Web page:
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The last few weeks have kept us very busy with a variety of DIY projects around the house.  With the absolutely beautiful weather gracing us, my girls and I decided to take advantage, move school outside most days, and just get after it.

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We first needed to fashion a new table for our deck.  Our old table, after weathering many a Midwestern winters, had finally called it quits and we needed another piece on which all of our summer family dinners could take place.  I happened to find a local woman who was selling barn wood, so we ventured to her barn and listened to a wonderful story of a Swedish family who immigrated to the Rockford area with hopes of building a family farm.  They bought property on the corner of Baxter and Mulford Roads and there constructed a home in 1902.  Later, in 1903, they gathered with neighbors to build a barn in which to begin their farming venture.

We brought home three 10-foot boards, washed them, and ran over them once with some sandpaper.  I then applied three coats of //ws-na.amazon-adsystem.com/widgets/q?ServiceVersion=20070822&OneJS=1&Operation=GetAdHtml&MarketPlace=US&source=ac&ref=qf_sp_asin_til&ad_type=product_link&tracking_id=makofahom-20&marketplace=amazon&region=US&placement=B000C011CE&asins=B000C011CE&linkId=96a4608fd8c32411f7f8bbe7d4f64747&show_border=false&link_opens_in_new_window=false&price_color=333333&title_color=0066c0&bg_color=ffffff“>an exterior marine polyurethane to all sides of each board.  I connected the boards with 2 x 4’s in order to create a removable table top that I can bring inside during the winter months.  I then created “table legs” using cinder blocks.  I was so thrilled once the project was complete because I was able to craft a one-of-kind ten-foot table to entertain upon for under $100.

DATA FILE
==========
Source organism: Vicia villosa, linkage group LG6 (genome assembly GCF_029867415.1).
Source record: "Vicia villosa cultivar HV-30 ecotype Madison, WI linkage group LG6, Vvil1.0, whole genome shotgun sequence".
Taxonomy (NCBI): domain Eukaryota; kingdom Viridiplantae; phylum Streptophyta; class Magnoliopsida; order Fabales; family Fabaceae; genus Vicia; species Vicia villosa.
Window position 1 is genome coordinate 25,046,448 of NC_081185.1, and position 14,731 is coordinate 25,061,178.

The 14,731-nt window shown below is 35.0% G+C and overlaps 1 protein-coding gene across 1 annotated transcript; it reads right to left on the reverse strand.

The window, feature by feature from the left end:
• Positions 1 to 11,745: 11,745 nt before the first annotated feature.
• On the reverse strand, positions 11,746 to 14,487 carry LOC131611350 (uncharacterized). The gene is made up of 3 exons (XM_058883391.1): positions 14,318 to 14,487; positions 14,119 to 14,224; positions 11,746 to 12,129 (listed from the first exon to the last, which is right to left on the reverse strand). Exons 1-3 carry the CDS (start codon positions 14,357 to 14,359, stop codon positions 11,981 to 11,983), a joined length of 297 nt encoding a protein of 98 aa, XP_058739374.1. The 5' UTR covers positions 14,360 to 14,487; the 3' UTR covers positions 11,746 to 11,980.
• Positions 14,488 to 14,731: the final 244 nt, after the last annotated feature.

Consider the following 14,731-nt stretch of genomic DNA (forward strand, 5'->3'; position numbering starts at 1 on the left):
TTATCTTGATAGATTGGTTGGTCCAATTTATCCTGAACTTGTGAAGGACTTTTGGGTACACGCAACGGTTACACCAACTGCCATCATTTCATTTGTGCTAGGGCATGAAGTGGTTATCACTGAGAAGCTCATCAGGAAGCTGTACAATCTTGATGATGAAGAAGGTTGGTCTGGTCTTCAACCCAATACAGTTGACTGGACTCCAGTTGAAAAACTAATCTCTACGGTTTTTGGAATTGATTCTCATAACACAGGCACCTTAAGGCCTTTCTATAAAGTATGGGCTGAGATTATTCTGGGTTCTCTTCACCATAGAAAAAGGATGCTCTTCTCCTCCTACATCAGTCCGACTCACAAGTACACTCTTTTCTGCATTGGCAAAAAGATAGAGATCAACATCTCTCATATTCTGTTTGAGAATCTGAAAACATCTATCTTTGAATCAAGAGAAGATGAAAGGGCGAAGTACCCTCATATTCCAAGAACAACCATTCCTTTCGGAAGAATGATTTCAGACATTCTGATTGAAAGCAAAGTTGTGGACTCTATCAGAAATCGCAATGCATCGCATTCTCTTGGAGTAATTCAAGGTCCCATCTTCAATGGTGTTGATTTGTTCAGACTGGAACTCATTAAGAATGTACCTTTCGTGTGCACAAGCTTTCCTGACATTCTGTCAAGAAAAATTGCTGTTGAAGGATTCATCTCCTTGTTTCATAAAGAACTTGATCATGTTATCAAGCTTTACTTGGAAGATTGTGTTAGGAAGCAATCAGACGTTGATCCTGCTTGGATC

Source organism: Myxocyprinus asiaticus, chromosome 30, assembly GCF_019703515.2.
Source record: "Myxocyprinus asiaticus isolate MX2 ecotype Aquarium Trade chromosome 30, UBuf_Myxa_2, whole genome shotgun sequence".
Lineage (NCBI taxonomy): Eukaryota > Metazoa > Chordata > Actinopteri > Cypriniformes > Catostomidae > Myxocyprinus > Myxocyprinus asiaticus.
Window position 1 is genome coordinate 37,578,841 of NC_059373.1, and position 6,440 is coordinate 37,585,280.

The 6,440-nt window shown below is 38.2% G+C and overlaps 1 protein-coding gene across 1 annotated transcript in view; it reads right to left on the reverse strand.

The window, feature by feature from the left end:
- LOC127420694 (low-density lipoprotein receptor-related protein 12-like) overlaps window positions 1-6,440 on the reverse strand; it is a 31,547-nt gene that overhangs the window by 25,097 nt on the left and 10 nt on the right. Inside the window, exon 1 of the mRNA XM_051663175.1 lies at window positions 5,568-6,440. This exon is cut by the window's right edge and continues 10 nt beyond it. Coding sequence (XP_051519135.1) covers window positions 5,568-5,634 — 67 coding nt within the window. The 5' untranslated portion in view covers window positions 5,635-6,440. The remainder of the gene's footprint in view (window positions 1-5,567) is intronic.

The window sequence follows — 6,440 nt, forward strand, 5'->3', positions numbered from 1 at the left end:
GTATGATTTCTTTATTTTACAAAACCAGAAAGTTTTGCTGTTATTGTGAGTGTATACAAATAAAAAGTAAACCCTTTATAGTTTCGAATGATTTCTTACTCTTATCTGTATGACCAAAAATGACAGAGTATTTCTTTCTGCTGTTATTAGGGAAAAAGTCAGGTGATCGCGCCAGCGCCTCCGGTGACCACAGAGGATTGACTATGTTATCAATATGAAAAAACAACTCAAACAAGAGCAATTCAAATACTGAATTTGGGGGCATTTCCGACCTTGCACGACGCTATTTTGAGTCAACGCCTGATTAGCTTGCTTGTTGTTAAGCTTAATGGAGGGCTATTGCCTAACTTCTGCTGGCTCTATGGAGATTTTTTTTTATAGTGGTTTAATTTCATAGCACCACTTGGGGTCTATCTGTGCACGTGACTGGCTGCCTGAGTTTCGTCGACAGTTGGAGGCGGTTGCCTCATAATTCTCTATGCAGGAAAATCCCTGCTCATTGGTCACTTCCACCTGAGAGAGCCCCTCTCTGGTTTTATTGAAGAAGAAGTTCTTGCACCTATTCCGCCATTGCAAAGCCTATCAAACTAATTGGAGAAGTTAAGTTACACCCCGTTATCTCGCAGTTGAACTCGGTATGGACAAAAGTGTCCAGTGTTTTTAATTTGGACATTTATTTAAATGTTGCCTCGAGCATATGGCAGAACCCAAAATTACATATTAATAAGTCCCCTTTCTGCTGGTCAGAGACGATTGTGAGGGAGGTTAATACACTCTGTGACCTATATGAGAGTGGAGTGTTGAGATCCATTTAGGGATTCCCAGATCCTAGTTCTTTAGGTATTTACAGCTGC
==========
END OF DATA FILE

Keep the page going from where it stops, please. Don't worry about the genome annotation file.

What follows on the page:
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My girls and I also got busy building a backyard washing station. While visiting Koviashuvik Living School in Temple, Maine last August, I was struck by all the ways in which the Knapp family used seemingly random household objects to craft “new” devices to serve a very sustainable purpose.  Our washing station is not completely sustainable, as we do plan to start our washing process with city water from our home, but our hope is to eliminate one avenue of waste through this process.  (And keep my kitchen cleaner too!) Each garden season we are faced with what to do with the dozens upon dozens of 5 gallon buckets filled with dirt-caked veggies that make their way into our kitchen.  Enter…our OUTDOOR veggie washing station 🙂